Helpful Hints for Tuning Drums

The most important step in becoming good at tuning drums is to practice--tune a LOT!

Be brave--find a sound that is YOU. The more time you spend experimenting with tuning, the less you will fear doing something "wrong". There IS no wrong sound. If you ask every drummer you meet how to tune, you will probably get a slightly different answer from each one.

The sound of your drums depends upon three things:

1. Choice of heads

2. Muffling

3. Tuning.

Find tips for tuning drums

Choice of Heads

This is the foundation for later tuning drums and creating your "signature sound." There are many choices available, but the main types of heads are:

Clear heads-- Clear heads are known for their tunability, and bright, open resonance, with plenty of attack. These heads are used by many drum manufacturers as standard for toms and bass drums.Batter Heads are used on the top of drums (the side you strike with your sticks and Resonator Heads are for the underside of the drum.

Drum heads basically come in three thicknesses:thin, medium, and thick. Years ago, Remo gave these thicknesses names: Diplomat, Ambassador, and Emperor . These names are so well-known that if you go to any drum store and ask for, for example, an Ambassador -weight head you will get a medium thickness head no matter what brand you might choose.

So a nice safe choice if you are just starting out with tuning drums would be Remo Clear Ambassador Drumheads for your bass drum and toms. You can make adjustments in the weight as you learn more about what you like.

Coated heads--these are the heads that have a white coating. They are (in my opinion) best used only for the batter heads of snare drums. A good basic choice for your snare drum would be Remo Coated Ambassador Drumheads Snare Side heads are much thinner and are used on the bottoms of snare drums. A good choice would be Remo Hazy Ambassador Bottom Snare Drumhead

Hydraulic heads--these heads are 2-ply(have two layers) and have a thin coating of oil between the layers. These first became popular in the 70's and are used as batter heads. They are strong and tune quickly and easily. They have less "ring" and a kind of warm mellow sound. Evans Black Hydraulic Drumhead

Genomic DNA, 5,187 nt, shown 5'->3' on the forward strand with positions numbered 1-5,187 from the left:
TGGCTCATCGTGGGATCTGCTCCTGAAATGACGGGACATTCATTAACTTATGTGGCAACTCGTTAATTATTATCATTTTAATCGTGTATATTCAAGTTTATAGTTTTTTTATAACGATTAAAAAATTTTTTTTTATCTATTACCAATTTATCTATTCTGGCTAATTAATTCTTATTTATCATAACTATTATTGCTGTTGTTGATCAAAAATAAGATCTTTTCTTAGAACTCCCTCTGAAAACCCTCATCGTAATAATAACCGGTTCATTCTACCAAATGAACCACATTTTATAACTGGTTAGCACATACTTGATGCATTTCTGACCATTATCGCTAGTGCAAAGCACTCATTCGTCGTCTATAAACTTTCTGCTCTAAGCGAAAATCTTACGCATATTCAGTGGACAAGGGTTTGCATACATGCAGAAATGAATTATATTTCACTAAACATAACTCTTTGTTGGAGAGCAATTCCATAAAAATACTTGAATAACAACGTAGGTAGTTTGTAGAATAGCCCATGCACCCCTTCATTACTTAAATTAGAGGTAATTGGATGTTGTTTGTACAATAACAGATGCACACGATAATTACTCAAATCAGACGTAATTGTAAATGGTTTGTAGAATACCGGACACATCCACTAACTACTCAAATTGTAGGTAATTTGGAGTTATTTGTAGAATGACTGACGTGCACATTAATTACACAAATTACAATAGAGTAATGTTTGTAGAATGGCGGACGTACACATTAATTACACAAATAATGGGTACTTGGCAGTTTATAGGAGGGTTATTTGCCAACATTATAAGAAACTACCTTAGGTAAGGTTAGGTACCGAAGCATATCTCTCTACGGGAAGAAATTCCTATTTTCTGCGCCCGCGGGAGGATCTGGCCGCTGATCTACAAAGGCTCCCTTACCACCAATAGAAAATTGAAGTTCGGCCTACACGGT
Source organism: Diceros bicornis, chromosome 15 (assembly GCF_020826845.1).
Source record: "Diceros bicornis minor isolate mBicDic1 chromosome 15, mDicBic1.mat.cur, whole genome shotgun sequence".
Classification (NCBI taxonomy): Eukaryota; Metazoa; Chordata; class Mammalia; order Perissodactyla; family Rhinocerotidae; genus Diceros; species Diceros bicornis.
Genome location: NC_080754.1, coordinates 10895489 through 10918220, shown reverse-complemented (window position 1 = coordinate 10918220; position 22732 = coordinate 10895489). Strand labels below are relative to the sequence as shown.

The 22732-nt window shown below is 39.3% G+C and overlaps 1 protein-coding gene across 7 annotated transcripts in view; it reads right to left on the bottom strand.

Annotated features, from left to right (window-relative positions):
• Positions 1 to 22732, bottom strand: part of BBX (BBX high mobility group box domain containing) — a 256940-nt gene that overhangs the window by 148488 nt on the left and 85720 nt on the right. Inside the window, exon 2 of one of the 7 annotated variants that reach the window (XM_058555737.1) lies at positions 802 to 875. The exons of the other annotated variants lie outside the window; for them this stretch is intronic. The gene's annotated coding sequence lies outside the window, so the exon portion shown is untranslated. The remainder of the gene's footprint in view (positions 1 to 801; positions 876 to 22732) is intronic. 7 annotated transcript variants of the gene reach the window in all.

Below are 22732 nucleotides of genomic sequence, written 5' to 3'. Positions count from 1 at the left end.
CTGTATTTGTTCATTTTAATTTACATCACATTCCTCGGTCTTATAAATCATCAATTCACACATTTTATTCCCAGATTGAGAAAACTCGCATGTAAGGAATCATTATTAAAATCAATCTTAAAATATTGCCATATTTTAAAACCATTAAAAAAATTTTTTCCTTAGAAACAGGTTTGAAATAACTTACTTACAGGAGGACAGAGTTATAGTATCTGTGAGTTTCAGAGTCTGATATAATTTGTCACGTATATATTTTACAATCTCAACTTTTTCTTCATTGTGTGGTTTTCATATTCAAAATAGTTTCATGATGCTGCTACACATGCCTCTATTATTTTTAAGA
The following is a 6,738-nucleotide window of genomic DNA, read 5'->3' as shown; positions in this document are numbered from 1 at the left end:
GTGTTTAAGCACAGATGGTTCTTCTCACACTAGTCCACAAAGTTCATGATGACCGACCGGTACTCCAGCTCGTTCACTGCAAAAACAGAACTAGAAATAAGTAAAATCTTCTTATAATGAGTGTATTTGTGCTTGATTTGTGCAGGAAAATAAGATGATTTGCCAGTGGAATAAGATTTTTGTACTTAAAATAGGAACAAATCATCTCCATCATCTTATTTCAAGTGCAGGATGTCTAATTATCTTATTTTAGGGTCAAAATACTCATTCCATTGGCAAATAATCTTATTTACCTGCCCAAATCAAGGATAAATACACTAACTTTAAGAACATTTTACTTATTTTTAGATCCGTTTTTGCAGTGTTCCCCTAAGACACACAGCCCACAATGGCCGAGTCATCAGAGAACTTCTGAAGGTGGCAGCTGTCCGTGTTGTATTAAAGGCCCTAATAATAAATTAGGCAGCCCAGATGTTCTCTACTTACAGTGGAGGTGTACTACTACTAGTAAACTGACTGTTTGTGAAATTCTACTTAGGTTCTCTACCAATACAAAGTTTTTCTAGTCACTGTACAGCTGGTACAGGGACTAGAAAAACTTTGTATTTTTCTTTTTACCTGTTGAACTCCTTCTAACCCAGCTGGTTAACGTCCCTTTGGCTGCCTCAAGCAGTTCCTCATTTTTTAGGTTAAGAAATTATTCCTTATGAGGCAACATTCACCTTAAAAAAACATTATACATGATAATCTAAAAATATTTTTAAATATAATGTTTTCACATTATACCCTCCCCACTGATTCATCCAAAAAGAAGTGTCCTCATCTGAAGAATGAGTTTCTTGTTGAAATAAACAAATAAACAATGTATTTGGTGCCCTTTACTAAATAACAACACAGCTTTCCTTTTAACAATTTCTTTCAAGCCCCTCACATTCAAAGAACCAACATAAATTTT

Pinstripe heads:PinStripe heads are made from two plies of clear film and bonded at the collar to dampen both high overtones and overall resonance. The result is a very focused, low pitched sound with moderate attack and response characteristics that is ideal for creating a deeper, fatter, controlled drum sound in a variety of studio and live drumming situations. Remo Clear Pinstripe Drumheads

Black Dot heads These heads have a polyester dot laminated to the center of the head for strength and dampening. The outer area of the head's playing surface offers midrange tone and sensitivity while the laminated center "dot" adds durability and tonal focus. Remo Clear Controlled Sound Drumhead (Black Dot)

There are so many choices--how to decide? My advice is to stick with the basics and then when you have a specific sound in mind, try various heads to achieve that sound.

Want to see ALL of the possibilities? Drum Heads


Although much of the unwanted overtone sound (ringing) can be controlled by proper methods of tuning drums, there are situations which require a little extra treatment.

If you are in a live situation and have no other resources, you can resort to good old duct tape to get rid of a slight high-pitched ring. You may have to move the tape to different points on the head until you find the source of the ring and you may have to use more than one piece. Place the tape so that it does not interfere with the playing area of the head. Be sure to leave little "handles" on the ends of the pieces of tape so you don't have to scrape it off of your head later.

For a more aesthetic and most times more effective solution for tuning drums, you can make a donut out of an old head. Find an old head the same diameter as the head you need to muffle. Cut around the edge removing only the rim, but leaving the edge flat. Now cut a smaller circle out of the inside piece. The donut should be about 3/4" to 1" wide. Place it on top of the drum's head. If the donut flies off at inopportune moments, affix it to the head with SMALL pieces of duct tape stuck to the rim.

Or you may purchase a commercial version such as REMORINGS These are presized versions of the homemade donut. They now come in a couple different varieties. Choose ones that match the size of your drums. There are also drum heads with built in rings.

By the way how do you measure your drums? Measure from the outside edge of the shell to the opposite outside edge (diameter). Do not include the metal ring. Heads are measured in inches, so if you come up with something in between, you probably need to measure again.

Your bass drum may be muffled by "filling" it with soft, sound-absorbent materials such as blankets or pillows. Just be careful not to deaden the sound too much by overfilling. Or you can cut a hole in the back head. The problem with this is that it is difficult to experiment with the size of the hole. You would need a LOT of bass drum heads! A much cheaper alternative would be Aquarian Regulator Bass Drumhead with Hole

Of course, there are those who say that drums should NEVER be muffled. Some things you just have to decide from your own experience.

If you want to learn to play your favorite songs,be sure to check out the ALMOST FREE DRUM TABS on this site!These tabs are tremendously popular due to their quality and guaranteed accuracy.


The absolutely best source for a detailed discussion of changing heads and tuning-drums can be found at the

Tomas Howie Drumming Web.

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